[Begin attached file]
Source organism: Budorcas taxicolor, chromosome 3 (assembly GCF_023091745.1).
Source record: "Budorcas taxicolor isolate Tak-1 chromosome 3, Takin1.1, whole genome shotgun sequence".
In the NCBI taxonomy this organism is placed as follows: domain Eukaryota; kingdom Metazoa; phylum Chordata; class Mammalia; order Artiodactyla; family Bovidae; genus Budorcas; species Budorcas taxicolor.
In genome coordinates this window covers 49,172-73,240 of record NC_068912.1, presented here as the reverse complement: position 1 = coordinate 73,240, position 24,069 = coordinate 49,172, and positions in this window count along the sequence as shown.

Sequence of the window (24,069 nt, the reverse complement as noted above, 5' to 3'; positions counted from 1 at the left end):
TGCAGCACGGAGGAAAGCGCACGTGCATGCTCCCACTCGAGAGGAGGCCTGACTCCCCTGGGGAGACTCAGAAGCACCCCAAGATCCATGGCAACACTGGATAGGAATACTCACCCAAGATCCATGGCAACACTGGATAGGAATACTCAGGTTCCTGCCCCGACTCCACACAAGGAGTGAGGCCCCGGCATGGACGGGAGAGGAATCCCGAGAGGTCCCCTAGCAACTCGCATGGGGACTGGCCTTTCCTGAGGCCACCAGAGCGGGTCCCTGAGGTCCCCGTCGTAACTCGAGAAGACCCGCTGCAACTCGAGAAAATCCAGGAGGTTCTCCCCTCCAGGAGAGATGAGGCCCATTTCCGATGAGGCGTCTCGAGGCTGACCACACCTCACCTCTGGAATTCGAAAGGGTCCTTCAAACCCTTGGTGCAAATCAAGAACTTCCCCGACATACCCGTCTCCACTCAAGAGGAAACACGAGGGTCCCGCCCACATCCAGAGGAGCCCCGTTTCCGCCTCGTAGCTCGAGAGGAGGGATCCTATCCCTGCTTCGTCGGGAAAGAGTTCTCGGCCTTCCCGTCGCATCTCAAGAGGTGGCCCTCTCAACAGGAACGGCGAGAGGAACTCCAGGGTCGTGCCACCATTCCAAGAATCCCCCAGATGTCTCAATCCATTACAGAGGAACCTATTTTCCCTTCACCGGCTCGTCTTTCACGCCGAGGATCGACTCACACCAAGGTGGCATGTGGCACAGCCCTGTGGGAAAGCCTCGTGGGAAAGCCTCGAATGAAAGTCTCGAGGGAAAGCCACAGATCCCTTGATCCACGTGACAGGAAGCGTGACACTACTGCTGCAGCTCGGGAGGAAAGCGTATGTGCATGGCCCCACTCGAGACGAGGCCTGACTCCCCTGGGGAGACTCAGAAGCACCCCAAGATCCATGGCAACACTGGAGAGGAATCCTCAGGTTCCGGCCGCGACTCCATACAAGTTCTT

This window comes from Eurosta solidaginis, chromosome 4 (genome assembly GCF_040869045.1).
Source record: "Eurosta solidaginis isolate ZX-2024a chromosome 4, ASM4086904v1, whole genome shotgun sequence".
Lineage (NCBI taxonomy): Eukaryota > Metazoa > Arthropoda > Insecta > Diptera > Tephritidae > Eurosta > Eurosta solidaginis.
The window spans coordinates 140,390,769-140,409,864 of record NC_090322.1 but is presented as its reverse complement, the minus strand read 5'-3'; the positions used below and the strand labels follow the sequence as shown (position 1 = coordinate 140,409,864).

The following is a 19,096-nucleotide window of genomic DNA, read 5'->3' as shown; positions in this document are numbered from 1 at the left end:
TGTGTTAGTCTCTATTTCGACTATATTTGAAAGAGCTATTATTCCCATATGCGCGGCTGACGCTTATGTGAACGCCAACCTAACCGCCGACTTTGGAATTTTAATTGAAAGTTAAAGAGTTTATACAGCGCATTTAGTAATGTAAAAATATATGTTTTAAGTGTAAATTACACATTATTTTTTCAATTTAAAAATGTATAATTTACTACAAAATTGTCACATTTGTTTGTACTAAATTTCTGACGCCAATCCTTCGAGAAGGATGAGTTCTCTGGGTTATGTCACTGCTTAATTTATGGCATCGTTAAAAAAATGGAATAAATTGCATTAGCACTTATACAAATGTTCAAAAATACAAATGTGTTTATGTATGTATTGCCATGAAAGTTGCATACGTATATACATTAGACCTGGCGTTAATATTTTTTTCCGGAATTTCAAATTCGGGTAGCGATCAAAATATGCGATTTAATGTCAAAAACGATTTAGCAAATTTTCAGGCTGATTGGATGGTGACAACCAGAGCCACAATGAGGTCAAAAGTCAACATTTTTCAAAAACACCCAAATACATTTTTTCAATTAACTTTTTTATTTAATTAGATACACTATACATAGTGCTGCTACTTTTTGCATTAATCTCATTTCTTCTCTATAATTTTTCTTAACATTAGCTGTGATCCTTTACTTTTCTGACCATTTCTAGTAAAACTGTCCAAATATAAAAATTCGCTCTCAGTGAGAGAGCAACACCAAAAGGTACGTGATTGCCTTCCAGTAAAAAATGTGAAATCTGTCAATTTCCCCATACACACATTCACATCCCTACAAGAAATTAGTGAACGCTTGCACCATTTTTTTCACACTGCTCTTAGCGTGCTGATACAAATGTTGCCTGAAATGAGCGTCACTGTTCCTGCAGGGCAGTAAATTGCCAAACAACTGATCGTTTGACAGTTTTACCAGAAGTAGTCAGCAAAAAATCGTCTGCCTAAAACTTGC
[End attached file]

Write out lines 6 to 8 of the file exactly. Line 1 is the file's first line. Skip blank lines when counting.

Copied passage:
TGCAGCACGGAGGAAAGCGCACGTGCATGCTCCCACTCGAGAGGAGGCCTGACTCCCCTGGGGAGACTCAGAAGCACCCCAAGATCCATGGCAACACTGGATAGGAATACTCACCCAAGATCCATGGCAACACTGGATAGGAATACTCAGGTTCCTGCCCCGACTCCACACAAGGAGTGAGGCCCCGGCATGGACGGGAGAGGAATCCCGAGAGGTCCCCTAGCAACTCGCATGGGGACTGGCCTTTCCTGAGGCCACCAGAGCGGGTCCCTGAGGTCCCCGTCGTAACTCGAGAAGACCCGCTGCAACTCGAGAAAATCCAGGAGGTTCTCCCCTCCAGGAGAGATGAGGCCCATTTCCGATGAGGCGTCTCGAGGCTGACCACACCTCACCTCTGGAATTCGAAAGGGTCCTTCAAACCCTTGGTGCAAATCAAGAACTTCCCCGACATACCCGTCTCCACTCAAGAGGAAACACGAGGGTCCCGCCCACATCCAGAGGAGCCCCGTTTCCGCCTCGTAGCTCGAGAGGAGGGATCCTATCCCTGCTTCGTCGGGAAAGAGTTCTCGGCCTTCCCGTCGCATCTCAAGAGGTGGCCCTCTCAACAGGAACGGCGAGAGGAACTCCAGGGTCGTGCCACCATTCCAAGAATCCCCCAGATGTCTCAATCCATTACAGAGGAACCTATTTTCCCTTCACCGGCTCGTCTTTCACGCCGAGGATCGACTCACACCAAGGTGGCATGTGGCACAGCCCTGTGGGAAAGCCTCGTGGGAAAGCCTCGAATGAAAGTCTCGAGGGAAAGCCACAGATCCCTTGATCCACGTGACAGGAAGCGTGACACTACTGCTGCAGCTCGGGAGGAAAGCGTATGTGCATGGCCCCACTCGAGACGAGGCCTGACTCCCCTGGGGAGACTCAGAAGCACCCCAAGATCCATGGCAACACTGGAGAGGAATCCTCAGGTTCCGGCCGCGACTCCATACAAGTTCTT

This window comes from Eurosta solidaginis, chromosome 4 (genome assembly GCF_040869045.1).
Source record: "Eurosta solidaginis isolate ZX-2024a chromosome 4, ASM4086904v1, whole genome shotgun sequence".